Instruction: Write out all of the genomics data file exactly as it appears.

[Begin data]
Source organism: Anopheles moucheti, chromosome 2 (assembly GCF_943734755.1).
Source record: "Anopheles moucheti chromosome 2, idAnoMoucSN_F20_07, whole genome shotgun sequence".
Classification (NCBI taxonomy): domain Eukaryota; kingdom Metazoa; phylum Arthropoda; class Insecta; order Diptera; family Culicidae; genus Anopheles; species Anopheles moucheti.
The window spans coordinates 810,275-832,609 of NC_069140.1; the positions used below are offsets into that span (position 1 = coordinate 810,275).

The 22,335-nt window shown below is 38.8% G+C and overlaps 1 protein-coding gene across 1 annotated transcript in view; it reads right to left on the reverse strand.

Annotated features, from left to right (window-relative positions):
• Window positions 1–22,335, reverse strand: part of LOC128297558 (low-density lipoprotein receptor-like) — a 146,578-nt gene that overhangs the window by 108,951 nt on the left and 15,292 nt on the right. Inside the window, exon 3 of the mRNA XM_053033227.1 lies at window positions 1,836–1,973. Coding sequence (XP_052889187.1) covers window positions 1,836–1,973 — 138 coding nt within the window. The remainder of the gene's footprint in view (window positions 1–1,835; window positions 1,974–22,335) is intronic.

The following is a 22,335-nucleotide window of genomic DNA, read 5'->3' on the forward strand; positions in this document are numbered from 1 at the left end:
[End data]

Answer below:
Source organism: Anopheles moucheti, chromosome 2 (assembly GCF_943734755.1).
Source record: "Anopheles moucheti chromosome 2, idAnoMoucSN_F20_07, whole genome shotgun sequence".
Classification (NCBI taxonomy): domain Eukaryota; kingdom Metazoa; phylum Arthropoda; class Insecta; order Diptera; family Culicidae; genus Anopheles; species Anopheles moucheti.
The window spans coordinates 810,275-832,609 of NC_069140.1; the positions used below are offsets into that span (position 1 = coordinate 810,275).

The 22,335-nt window shown below is 38.8% G+C and overlaps 1 protein-coding gene across 1 annotated transcript in view; it reads right to left on the reverse strand.

Annotated features, from left to right (window-relative positions):
• Window positions 1–22,335, reverse strand: part of LOC128297558 (low-density lipoprotein receptor-like) — a 146,578-nt gene that overhangs the window by 108,951 nt on the left and 15,292 nt on the right. Inside the window, exon 3 of the mRNA XM_053033227.1 lies at window positions 1,836–1,973. Coding sequence (XP_052889187.1) covers window positions 1,836–1,973 — 138 coding nt within the window. The remainder of the gene's footprint in view (window positions 1–1,835; window positions 1,974–22,335) is intronic.

The following is a 22,335-nucleotide window of genomic DNA, read 5'->3' on the forward strand; positions in this document are numbered from 1 at the left end: